Volume 57 Supplement 1

Animal Obesity - causes, consequences and comparative aspects: meeting abstracts

Open Access

A new test for canine intestinal mucosa permeability

  • Ragnvi Hagman1Email author,
  • Pernilla Rosberg1,
  • Anas Al-Saffar2 and
  • Dominic Luc-Webb2
Acta Veterinaria Scandinavica201557(Suppl 1):O16

https://doi.org/10.1186/1751-0147-57-S1-O16

Published: 25 September 2015

Introduction

Increases in mucosal intestinal permeability may cause pathological leakage of bacterial products, inducing inflammation. Low-grade systemic inflammation has been reported in overweight humans. Probes used for permeability evaluation in humans have not yet been evaluated in dogs.

Objective

To determine suitability of human permeability probes (riboflavin, lactulose, mannitol and sucralose) for canine obesity models.

Methods

Fourteen healthy dogs were examined as baseline group. They were given all four probes per os using human doses corrected for weight and reported to be harmless for dogs. Urine samples were collected 2, 4 and 6 h after ingesting probes. Urinary excretion was quantified.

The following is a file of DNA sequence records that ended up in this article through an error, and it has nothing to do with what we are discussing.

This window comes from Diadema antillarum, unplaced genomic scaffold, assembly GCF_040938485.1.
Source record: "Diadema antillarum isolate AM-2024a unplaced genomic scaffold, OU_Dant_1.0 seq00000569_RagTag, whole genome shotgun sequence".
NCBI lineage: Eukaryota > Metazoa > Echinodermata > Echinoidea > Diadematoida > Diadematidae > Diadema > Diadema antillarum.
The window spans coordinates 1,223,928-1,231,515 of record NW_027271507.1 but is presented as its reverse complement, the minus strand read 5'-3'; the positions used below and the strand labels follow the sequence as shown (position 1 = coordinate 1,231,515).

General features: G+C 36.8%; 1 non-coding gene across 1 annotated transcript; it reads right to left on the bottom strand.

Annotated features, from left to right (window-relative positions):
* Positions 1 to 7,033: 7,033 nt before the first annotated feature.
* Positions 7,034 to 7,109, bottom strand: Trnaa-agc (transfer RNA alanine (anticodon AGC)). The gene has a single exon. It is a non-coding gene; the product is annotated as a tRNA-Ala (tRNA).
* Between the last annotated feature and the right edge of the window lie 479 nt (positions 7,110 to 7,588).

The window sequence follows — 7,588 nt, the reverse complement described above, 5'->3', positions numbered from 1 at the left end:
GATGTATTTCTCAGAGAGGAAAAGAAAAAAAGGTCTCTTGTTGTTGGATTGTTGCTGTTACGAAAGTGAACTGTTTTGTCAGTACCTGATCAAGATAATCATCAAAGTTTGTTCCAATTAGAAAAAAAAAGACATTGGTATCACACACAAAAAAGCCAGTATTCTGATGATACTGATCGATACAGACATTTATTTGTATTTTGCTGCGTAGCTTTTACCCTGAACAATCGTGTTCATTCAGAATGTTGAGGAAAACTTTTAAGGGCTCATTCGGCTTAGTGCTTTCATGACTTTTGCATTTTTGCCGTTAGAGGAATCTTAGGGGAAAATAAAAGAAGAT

Results

The least squares means of mannitol proportion (excreted/ingested ± SE) was 15.6 % (± 2.0), 11.0 % (± 2.1) and 5.5 % (± 2.1) for urine sampled 2, 4 and 6 h after ingestion (p<0.0001). Hence, the majority of mannitol absorption and secretion representing upper gastrointestinal leakage was completed by 4 h. Riboflavin followed a similar temporal profile, defining 4 h as a cutoff for upper vs lower gut permeability. Probes were well tolerated.

Conclusions

Data obtained in the study indicates that probes used for humans can be used for intestinal permeability evaluation in dogs.

Authors’ Affiliations

(1)
Department of Clinical Sciences, Swedish University of Agricultural Sciences
(2)
Department of Medical Sciences, Gastroenterology and Hepatology Unit, Uppsala University

Copyright

© Hagman et al. 2015

This article is published under license to BioMed Central Ltd. This is an Open Access article distributed under the terms of the Creative Commons Attribution License (http://creativecommons.org/licenses/by/4.0), which permits unrestricted use, distribution, and reproduction in any medium, provided the original work is properly cited. The Creative Commons Public Domain Dedication waiver (http://creativecommons.org/publicdomain/zero/1.0/) applies to the data made available in this article, unless otherwise stated.

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